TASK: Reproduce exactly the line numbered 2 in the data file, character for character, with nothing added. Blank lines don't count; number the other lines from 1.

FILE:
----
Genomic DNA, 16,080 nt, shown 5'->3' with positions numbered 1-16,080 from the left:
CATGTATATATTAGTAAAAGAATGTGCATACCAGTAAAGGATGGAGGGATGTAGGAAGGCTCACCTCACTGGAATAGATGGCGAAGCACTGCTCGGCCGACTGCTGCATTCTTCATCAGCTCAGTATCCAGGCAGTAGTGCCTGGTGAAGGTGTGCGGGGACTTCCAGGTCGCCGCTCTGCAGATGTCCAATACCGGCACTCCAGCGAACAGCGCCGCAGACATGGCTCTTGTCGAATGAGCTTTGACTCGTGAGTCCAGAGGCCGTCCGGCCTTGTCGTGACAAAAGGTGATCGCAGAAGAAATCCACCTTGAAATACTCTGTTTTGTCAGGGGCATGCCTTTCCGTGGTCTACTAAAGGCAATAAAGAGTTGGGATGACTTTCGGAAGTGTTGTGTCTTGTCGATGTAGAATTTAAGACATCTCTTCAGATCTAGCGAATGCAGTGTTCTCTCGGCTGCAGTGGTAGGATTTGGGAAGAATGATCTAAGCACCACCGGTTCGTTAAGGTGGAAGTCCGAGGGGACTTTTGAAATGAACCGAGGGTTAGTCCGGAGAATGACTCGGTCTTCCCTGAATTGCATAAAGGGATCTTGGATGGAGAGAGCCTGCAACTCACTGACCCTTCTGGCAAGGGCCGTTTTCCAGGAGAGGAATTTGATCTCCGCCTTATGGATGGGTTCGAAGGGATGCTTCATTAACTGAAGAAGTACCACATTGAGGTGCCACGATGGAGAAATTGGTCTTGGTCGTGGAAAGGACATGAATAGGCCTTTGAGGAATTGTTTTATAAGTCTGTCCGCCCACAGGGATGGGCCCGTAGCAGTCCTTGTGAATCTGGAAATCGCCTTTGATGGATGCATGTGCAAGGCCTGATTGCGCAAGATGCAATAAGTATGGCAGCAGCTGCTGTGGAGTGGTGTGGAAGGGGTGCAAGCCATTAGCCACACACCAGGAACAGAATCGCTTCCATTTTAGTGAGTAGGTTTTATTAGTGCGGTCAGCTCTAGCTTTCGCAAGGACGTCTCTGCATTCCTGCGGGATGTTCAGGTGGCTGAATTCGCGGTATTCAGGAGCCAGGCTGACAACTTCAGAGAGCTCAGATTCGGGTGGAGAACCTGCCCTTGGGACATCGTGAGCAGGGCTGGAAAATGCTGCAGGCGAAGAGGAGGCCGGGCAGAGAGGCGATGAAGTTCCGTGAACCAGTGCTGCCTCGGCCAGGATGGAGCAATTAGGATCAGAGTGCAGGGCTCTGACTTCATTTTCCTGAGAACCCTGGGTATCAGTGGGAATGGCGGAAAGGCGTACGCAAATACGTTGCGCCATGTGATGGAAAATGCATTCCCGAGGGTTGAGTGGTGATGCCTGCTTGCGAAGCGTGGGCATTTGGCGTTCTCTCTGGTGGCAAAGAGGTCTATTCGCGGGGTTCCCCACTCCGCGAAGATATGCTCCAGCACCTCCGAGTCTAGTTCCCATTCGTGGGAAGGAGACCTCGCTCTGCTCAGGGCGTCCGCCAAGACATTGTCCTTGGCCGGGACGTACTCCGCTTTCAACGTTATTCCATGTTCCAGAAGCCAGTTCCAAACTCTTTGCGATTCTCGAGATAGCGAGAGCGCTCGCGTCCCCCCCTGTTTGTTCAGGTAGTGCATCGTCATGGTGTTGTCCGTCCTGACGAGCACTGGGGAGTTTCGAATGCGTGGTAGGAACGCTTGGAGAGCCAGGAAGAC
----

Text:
CATGTATATATTAGTAAAAGAATGTGCATACCAGTAAAGGATGGAGGGATGTAGGAAGGCTCACCTCACTGGAATAGATGGCGAAGCACTGCTCGGCCGACTGCTGCATTCTTCATCAGCTCAGTATCCAGGCAGTAGTGCCTGGTGAAGGTGTGCGGGGACTTCCAGGTCGCCGCTCTGCAGATGTCCAATACCGGCACTCCAGCGAACAGCGCCGCAGACATGGCTCTTGTCGAATGAGCTTTGACTCGTGAGTCCAGAGGCCGTCCGGCCTTGTCGTGACAAAAGGTGATCGCAGAAGAAATCCACCTTGAAATACTCTGTTTTGTCAGGGGCATGCCTTTCCGTGGTCTACTAAAGGCAATAAAGAGTTGGGATGACTTTCGGAAGTGTTGTGTCTTGTCGATGTAGAATTTAAGACATCTCTTCAGATCTAGCGAATGCAGTGTTCTCTCGGCTGCAGTGGTAGGATTTGGGAAGAATGATCTAAGCACCACCGGTTCGTTAAGGTGGAAGTCCGAGGGGACTTTTGAAATGAACCGAGGGTTAGTCCGGAGAATGACTCGGTCTTCCCTGAATTGCATAAAGGGATCTTGGATGGAGAGAGCCTGCAACTCACTGACCCTTCTGGCAAGGGCCGTTTTCCAGGAGAGGAATTTGATCTCCGCCTTATGGATGGGTTCGAAGGGATGCTTCATTAACTGAAGAAGTACCACATTGAGGTGCCACGATGGAGAAATTGGTCTTGGTCGTGGAAAGGACATGAATAGGCCTTTGAGGAATTGTTTTATAAGTCTGTCCGCCCACAGGGATGGGCCCGTAGCAGTCCTTGTGAATCTGGAAATCGCCTTTGATGGATGCATGTGCAAGGCCTGATTGCGCAAGATGCAATAAGTATGGCAGCAGCTGCTGTGGAGTGGTGTGGAAGGGGTGCAAGCCATTAGCCACACACCAGGAACAGAATCGCTTCCATTTTAGTGAGTAGGTTTTATTAGTGCGGTCAGCTCTAGCTTTCGCAAGGACGTCTCTGCATTCCTGCGGGATGTTCAGGTGGCTGAATTCGCGGTATTCAGGAGCCAGGCTGACAACTTCAGAGAGCTCAGATTCGGGTGGAGAACCTGCCCTTGGGACATCGTGAGCAGGGCTGGAAAATGCTGCAGGCGAAGAGGAGGCCGGGCAGAGAGGCGATGAAGTTCCGTGAACCAGTGCTGCCTCGGCCAGGATGGAGCAATTAGGATCAGAGTGCAGGGCTCTGACTTCATTTTCCTGAGAACCCTGGGTATCAGTGGGAATGGCGGAAAGGCGTACGCAAATACGTTGCGCCATGTGATGGAAAATGCATTCCCGAGGGTTGAGTGGTGATGCCTGCTTGCGAAGCGTGGGCATTTGGCGTTCTCTCTGGTGGCAAAGAGGTCTATTCGCGGGGTTCCCCACTCCGCGAAGATATGCTCCAGCACCTCCGAGTCTAGTTCCCATTCGTGGGAAGGAGACCTCGCTCTGCTCAGGGCGTCCGCCAAGACATTGTCCTTGGCCGGGACGTACTCCGCTTTCAACGTTATTCCATGTTCCAGAAGCCAGTTCCAAACTCTTTGCGATTCTCGAGATAGCGAGAGCGCTCGCGTCCCCCCCTGTTTGTTCAGGTAGTGCATCGTCATGGTGTTGTCCGTCCTGACGAGCACTGGGGAGTTTCGAATGCGTGGTAGGAACGCTTGGAGAGCCAGGAAGAC